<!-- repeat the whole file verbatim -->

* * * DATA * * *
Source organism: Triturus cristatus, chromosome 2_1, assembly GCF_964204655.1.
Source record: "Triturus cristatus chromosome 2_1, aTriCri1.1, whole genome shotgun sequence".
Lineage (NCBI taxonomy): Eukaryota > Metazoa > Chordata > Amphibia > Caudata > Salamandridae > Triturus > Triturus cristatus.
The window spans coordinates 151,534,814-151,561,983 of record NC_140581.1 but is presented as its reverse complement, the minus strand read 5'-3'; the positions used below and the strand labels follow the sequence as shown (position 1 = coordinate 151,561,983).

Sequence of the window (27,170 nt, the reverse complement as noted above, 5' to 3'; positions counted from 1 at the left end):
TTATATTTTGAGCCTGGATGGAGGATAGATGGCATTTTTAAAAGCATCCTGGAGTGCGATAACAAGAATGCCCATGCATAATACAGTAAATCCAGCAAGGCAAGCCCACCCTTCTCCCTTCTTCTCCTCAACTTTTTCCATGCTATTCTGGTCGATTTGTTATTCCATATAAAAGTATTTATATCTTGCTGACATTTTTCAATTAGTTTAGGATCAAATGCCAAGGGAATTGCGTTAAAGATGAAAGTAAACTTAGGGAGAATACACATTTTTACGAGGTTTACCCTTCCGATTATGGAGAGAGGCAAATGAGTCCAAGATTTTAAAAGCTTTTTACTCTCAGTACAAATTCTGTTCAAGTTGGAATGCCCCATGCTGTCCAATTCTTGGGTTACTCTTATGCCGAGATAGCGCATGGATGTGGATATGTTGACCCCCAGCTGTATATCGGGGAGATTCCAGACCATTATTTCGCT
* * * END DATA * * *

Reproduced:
Source organism: Triturus cristatus, chromosome 2_1, assembly GCF_964204655.1.
Source record: "Triturus cristatus chromosome 2_1, aTriCri1.1, whole genome shotgun sequence".
Lineage (NCBI taxonomy): Eukaryota > Metazoa > Chordata > Amphibia > Caudata > Salamandridae > Triturus > Triturus cristatus.
The window spans coordinates 151,534,814-151,561,983 of record NC_140581.1 but is presented as its reverse complement, the minus strand read 5'-3'; the positions used below and the strand labels follow the sequence as shown (position 1 = coordinate 151,561,983).

Sequence of the window (27,170 nt, the reverse complement as noted above, 5' to 3'; positions counted from 1 at the left end):
TTATATTTTGAGCCTGGATGGAGGATAGATGGCATTTTTAAAAGCATCCTGGAGTGCGATAACAAGAATGCCCATGCATAATACAGTAAATCCAGCAAGGCAAGCCCACCCTTCTCCCTTCTTCTCCTCAACTTTTTCCATGCTATTCTGGTCGATTTGTTATTCCATATAAAAGTATTTATATCTTGCTGACATTTTTCAATTAGTTTAGGATCAAATGCCAAGGGAATTGCGTTAAAGATGAAAGTAAACTTAGGGAGAATACACATTTTTACGAGGTTTACCCTTCCGATTATGGAGAGAGGCAAATGAGTCCAAGATTTTAAAAGCTTTTTACTCTCAGTACAAATTCTGTTCAAGTTGGAATGCCCCATGCTGTCCAATTCTTGGGTTACTCTTATGCCGAGATAGCGCATGGATGTGGATATGTTGACCCCCAGCTGTATATCGGGGAGATTCCAGACCATTATTTCGCT